Paul Jacob
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When it comes to the real issues in Congress, there is only one. Day after day, year after year, the issue is how to divvy up the body politic as fat slabs of pork.

In the good ol' days of just a decade ago, pork was quietly stuffed into various bills and sneaked through the Congress. Today, pork seems the raison d'?e for these monster bills that are little else.

The Republican-controlled Congress provides ample evidence to conclude that wielding political power and spending other people's money trump party affiliation. Republican congressmen have beaten Democrats at the polls and then again at the trough of wasteful spending. The last highway bill in Democratic hands had 538 pork projects earmarked for specific congressmen. This latest bill had 3,193 earmarked expenditures.

The fact that Congress has become even more of a smorgasbord and that there seems to be no stopping these big pig-outs is worth some reflection. Let's look at the highway bill just passed by the House. Representative Don Young of Alaska, chairman of the House Transportation and Infrastructure Committee, managed to put two laughable projects into the legislation.

Taxpayers across the nation will pay to build two bridges in Alaska. One bridge connects Ketchikan, population 8,000, and lonely Gravina Island, home to 50 souls. Yup: $120 million for a bridge to an island that has 50 people on it. Yet, your taxes are building quite an impressive bridge--higher than the Brooklyn Bridge and just as long as the Golden Gate Bridge in San Francisco.

Then there's the bridge being built between the Port of Anchorage and Mackenzie Port. What's that? You've never heard of Mackenzie Port? You don't know why it needs a $200 million bridge? Maybe that's because Mackenzie Port has a permanent population of one. Not 1,000 or 100; just one.

These projects amuse us on late night TV, but the cost isn't funny: $320 million for both.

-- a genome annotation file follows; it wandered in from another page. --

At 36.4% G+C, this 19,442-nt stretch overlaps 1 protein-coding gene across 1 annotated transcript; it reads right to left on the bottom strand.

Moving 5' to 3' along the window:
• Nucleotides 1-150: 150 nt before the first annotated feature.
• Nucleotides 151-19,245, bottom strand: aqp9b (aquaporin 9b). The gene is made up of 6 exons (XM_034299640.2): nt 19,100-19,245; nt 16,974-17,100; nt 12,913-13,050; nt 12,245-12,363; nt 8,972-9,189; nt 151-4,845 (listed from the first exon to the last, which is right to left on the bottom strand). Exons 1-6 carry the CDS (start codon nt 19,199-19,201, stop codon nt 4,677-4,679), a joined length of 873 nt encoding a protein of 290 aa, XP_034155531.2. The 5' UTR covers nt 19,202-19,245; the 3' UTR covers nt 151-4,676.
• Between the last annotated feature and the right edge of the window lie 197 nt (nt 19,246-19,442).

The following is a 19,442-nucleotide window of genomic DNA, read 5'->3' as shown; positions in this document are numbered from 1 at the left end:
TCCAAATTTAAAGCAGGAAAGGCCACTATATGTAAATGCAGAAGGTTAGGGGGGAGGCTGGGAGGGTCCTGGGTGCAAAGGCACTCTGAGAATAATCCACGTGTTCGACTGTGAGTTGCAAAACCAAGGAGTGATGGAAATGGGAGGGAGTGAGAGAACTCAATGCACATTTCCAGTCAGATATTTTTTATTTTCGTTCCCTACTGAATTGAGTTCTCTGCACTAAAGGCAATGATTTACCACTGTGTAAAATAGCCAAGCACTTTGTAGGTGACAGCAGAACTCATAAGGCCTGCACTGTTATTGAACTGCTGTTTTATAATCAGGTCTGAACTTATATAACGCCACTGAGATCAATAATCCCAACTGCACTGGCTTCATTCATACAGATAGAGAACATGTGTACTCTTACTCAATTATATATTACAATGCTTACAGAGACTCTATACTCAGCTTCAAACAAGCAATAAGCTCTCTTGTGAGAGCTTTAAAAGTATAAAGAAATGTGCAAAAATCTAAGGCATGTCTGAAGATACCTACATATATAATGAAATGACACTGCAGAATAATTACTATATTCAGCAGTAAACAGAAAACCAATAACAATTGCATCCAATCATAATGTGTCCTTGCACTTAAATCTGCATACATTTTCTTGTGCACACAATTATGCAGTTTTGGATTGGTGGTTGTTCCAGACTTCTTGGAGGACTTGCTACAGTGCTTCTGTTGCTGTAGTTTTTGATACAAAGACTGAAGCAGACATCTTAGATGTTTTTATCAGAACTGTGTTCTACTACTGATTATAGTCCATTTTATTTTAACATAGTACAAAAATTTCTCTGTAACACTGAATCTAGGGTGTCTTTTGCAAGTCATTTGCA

Congressman Young admits that "[i]t's not a good way to legislate, although I got a lot of stuff in it. I mean I stuffed it like a turkey."

Congressmen regularly admit that what they do is wrong or isn't "good"; that the Congress they work in is dominated by special interests; that they are "all corrupt." I don't know about you, but I'm convinced that on these matters--and these matters only--congressmen are actually telling the truth.

Young is not without excuses. He explains that Alaska came late to the game--becoming a state in 1959--so they have make up for lost time. Apparently, we should have been sending pork to Alaska a long time ago, subsidizing Wooly Mammoths, perhaps.

Don Young also blames term limits on committee chairmen, imposed by Republican House Caucus rule. With less time to wield power, Young suggests he has to do his ripping-off of taxpayers as fast as possible, before he loses his seat. Such is the logic we have come to expect from entrenched politicians.

Yet, the poor fellow is forced to compete with Senator Pork: Ted Stevens, also of Alaska. "I'd like to be a little oinker, myself," Mr. Young says good-naturedly when compared to Stevens. "If he's the chief porker, I'm upset." Earlier this year, I detailed just how Senator Stevens became a millionaire through using his powerful position and our tax dollars.